Q + A | SLOE POESIS - SARAH FRANCIS

How did you get into your practice?



By accident. Through some strange, fate-filled algorithm I came across a ceramicist - Karin Engelien - who was selling off all her clays, glazes, bits and bobs, as she was moving her life back home to Norway during the Melbourne lockdowns. I knew absolutely nothing about ceramics but was keen to play and teach myself. My intention with trying ceramics was initially for self-care reasons, really, something private which I then felt compelled to share with others.

What’s your design background?



I’m your classic art school dropout - I say that with a rebellious smirk, but it’s a bit of a sad story. Straight out of high school, I went into an Interior Design/Architecture undergrad. When that didn’t stick, I tried Graphic Design, and when that didn’t stick I tried Visual Art. Art, writing and design have always been a big part of my inner fabric. Later on, I got more involved with permaculture design, social design, and have been doing a Masters in Gestalt therapy, which also has some history in design theory. I’ve definitely bridged everything I’ve learnt across each of these disciplines into my own eclectic way of contacting the world.


How and when did the practice come into being, and how has it evolved over time (if at all)?



Clay was a medium I had never really tried before, so it felt completely new, but somehow very familiar. There was no emotional baggage with clay like there was with painting or writing for me. It just felt right. Everything I’ve made so far has been purely experimental and instinctual. It’s liberating - I used to take myself so seriously as an art/design student, like I had to get to some end goal or prove myself...constantly comparing myself! It’s an awful place to be, but that’s academia sometimes. I’m really just enjoying being an endless beginner, working with an attitude of self-acceptance, intuition and non-attachment to the outcome.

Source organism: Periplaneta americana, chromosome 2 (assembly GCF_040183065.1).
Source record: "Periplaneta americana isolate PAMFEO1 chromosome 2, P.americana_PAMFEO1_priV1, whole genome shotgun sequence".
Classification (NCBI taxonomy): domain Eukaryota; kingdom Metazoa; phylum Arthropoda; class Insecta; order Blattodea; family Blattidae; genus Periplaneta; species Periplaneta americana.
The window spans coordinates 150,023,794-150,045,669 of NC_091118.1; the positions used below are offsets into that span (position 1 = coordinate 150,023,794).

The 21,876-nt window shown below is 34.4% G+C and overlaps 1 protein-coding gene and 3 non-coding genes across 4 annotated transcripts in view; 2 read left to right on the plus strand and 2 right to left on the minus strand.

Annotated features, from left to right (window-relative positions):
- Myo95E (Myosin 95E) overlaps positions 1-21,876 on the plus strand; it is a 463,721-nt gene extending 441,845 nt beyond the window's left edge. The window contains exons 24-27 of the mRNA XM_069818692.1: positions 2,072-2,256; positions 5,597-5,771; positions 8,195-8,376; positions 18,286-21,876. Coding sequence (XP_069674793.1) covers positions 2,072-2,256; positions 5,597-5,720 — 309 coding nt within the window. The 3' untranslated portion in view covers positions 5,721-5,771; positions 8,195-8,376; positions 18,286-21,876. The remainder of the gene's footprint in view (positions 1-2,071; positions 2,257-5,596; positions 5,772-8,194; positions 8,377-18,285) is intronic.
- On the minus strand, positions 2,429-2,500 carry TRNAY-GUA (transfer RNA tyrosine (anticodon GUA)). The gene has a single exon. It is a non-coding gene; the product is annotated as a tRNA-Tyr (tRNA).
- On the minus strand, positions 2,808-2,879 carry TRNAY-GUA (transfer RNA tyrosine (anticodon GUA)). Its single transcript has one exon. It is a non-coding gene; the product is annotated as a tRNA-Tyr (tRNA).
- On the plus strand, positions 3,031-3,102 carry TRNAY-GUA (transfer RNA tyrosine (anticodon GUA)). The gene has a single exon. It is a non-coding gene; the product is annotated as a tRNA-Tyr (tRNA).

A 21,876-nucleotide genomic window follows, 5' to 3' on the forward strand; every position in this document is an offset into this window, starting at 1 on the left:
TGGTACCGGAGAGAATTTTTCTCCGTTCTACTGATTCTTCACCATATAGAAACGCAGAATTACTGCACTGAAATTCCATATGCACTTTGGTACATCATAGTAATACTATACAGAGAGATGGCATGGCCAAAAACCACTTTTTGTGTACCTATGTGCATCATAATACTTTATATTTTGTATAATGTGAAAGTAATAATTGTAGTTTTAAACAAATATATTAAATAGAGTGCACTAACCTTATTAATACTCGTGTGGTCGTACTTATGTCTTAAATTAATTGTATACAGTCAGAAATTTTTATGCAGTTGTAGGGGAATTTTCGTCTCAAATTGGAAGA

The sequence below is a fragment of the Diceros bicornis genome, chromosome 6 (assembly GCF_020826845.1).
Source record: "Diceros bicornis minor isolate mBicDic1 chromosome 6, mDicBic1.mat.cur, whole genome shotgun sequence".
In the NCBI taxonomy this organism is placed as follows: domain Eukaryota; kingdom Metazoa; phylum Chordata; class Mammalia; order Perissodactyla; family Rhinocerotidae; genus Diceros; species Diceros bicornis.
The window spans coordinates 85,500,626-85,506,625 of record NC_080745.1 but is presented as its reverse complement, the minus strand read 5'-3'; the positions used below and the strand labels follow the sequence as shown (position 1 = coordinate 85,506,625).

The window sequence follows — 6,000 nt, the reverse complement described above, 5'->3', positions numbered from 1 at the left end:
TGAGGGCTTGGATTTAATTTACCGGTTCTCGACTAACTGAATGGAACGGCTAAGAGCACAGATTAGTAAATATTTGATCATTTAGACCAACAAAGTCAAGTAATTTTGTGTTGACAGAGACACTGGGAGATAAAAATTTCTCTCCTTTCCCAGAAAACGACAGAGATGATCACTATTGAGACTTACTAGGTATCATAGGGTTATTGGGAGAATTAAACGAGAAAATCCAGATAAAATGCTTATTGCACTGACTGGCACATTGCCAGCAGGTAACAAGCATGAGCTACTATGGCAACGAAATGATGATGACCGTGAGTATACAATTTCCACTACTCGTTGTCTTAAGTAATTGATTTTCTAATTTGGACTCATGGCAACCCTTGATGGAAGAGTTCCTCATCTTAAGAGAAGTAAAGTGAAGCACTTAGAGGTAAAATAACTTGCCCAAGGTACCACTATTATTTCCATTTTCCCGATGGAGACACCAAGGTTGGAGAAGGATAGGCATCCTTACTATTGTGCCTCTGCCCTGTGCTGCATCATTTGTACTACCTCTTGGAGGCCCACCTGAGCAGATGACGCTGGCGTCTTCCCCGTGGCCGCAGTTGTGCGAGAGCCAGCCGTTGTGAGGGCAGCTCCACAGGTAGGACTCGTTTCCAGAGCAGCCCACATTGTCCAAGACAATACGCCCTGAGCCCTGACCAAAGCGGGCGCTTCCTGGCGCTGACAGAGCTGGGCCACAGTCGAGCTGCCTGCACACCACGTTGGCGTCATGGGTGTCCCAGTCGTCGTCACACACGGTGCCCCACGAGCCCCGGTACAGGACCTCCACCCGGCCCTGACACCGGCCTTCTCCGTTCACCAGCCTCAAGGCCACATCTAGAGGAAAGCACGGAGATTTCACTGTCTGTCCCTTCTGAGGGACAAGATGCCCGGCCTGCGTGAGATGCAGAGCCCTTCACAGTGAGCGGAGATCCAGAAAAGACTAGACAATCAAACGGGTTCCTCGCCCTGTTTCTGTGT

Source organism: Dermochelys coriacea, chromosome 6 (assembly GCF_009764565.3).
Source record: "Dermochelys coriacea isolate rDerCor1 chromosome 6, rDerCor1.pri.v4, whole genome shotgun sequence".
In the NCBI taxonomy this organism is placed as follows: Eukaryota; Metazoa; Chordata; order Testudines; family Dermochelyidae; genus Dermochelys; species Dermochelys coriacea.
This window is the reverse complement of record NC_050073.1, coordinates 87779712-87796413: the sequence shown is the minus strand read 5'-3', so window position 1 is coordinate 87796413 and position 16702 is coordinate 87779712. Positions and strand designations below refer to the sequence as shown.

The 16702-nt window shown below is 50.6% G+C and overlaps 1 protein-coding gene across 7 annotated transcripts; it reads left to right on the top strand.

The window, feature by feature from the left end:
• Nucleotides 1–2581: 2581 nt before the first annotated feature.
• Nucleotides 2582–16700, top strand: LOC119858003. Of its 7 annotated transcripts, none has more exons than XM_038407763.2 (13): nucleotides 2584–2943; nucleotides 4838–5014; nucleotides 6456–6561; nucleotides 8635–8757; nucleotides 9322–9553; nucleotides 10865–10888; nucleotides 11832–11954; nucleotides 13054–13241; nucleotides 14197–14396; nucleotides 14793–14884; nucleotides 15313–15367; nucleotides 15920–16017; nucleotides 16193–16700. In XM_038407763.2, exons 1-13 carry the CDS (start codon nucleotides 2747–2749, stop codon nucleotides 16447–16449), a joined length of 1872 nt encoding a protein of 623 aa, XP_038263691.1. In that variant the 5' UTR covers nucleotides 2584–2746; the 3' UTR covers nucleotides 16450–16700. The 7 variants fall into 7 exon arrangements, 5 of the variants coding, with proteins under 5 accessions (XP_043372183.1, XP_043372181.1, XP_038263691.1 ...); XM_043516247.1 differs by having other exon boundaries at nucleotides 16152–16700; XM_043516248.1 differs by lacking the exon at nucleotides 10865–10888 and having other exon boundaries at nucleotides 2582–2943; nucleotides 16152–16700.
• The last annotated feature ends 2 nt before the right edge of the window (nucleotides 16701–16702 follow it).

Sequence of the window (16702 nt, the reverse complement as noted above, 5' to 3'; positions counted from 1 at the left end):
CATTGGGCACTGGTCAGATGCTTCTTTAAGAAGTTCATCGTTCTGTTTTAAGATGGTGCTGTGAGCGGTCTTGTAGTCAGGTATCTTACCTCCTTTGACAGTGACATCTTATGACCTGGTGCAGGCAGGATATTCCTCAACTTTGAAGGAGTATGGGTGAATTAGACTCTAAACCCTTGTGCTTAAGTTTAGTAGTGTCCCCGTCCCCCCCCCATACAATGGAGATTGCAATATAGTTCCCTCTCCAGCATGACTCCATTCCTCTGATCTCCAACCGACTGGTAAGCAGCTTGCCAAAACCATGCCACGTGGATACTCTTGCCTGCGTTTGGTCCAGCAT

Is your practice informed by any specific set of values or principles?




Poetry is the most obvious principle. Poetry invites me to make contact with my soul and with the soul of another - I have to consciously meet the work, it’s not obvious or linear. You’re not being fed data with poetry. That’s what I hope to get better at communicating. I want people to feel invited and curious. My Gestalt background also informs me a lot. Gestalt methodology is very much about dialogue, phenomenology, patterns, perception, being sensitive to the parts and the whole.

How does your studio or workspace function in the day-to-day?



I’m very lucky to have a workspace at home. It’s a works-pace, come work-from-home-space. I work part-time from home, and also have been starting up my business as an intuitive consultant, so it’s a bit of a trifecta situation in there. Clay stuff, job stuff, entrepreneur stuff. It’s a lot but it works somehow...I can feel that right now I am in some sort of vocational alchemical process and just need to ride it out. My home-studio reflects and contains my complexity, although it’s also incredibly tidy. I need my environment to be clean if I want to think and work clearly. I am usually at my ceramics desk in the late afternoons when the energy of the day starts to settle down, or on rainy days where things are internal. I’m incredibly sensitive to noise pollution. Just cars driving by every 10 seconds is enough to throw me.